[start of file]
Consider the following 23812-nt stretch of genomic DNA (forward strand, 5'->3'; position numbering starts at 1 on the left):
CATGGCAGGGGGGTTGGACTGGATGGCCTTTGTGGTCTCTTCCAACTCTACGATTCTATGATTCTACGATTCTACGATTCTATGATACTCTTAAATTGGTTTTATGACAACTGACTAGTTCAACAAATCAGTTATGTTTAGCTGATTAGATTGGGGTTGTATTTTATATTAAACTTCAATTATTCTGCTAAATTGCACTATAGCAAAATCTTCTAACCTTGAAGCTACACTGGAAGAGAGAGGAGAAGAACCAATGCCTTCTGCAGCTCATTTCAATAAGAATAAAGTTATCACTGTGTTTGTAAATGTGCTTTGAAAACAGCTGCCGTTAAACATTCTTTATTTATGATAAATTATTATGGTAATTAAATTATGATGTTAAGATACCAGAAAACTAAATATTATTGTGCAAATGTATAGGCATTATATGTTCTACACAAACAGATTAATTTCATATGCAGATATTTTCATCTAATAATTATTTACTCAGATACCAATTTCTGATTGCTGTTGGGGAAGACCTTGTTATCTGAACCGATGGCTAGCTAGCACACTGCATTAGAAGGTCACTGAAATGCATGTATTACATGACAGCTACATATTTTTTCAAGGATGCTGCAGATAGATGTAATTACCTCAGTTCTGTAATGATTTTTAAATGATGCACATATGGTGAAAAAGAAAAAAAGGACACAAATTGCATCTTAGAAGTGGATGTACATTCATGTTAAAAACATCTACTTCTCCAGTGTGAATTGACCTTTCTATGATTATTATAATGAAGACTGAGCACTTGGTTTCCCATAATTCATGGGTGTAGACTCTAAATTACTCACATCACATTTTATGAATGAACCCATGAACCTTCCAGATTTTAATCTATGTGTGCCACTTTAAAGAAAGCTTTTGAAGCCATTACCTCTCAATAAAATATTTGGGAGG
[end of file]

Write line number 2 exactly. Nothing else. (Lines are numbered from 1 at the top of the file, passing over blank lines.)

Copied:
CATGGCAGGGGGGTTGGACTGGATGGCCTTTGTGGTCTCTTCCAACTCTACGATTCTATGATTCTACGATTCTACGATTCTATGATACTCTTAAATTGGTTTTATGACAACTGACTAGTTCAACAAATCAGTTATGTTTAGCTGATTAGATTGGGGTTGTATTTTATATTAAACTTCAATTATTCTGCTAAATTGCACTATAGCAAAATCTTCTAACCTTGAAGCTACACTGGAAGAGAGAGGAGAAGAACCAATGCCTTCTGCAGCTCATTTCAATAAGAATAAAGTTATCACTGTGTTTGTAAATGTGCTTTGAAAACAGCTGCCGTTAAACATTCTTTATTTATGATAAATTATTATGGTAATTAAATTATGATGTTAAGATACCAGAAAACTAAATATTATTGTGCAAATGTATAGGCATTATATGTTCTACACAAACAGATTAATTTCATATGCAGATATTTTCATCTAATAATTATTTACTCAGATACCAATTTCTGATTGCTGTTGGGGAAGACCTTGTTATCTGAACCGATGGCTAGCTAGCACACTGCATTAGAAGGTCACTGAAATGCATGTATTACATGACAGCTACATATTTTTTCAAGGATGCTGCAGATAGATGTAATTACCTCAGTTCTGTAATGATTTTTAAATGATGCACATATGGTGAAAAAGAAAAAAAGGACACAAATTGCATCTTAGAAGTGGATGTACATTCATGTTAAAAACATCTACTTCTCCAGTGTGAATTGACCTTTCTATGATTATTATAATGAAGACTGAGCACTTGGTTTCCCATAATTCATGGGTGTAGACTCTAAATTACTCACATCACATTTTATGAATGAACCCATGAACCTTCCAGATTTTAATCTATGTGTGCCACTTTAAAGAAAGCTTTTGAAGCCATTACCTCTCAATAAAATATTTGGGAGG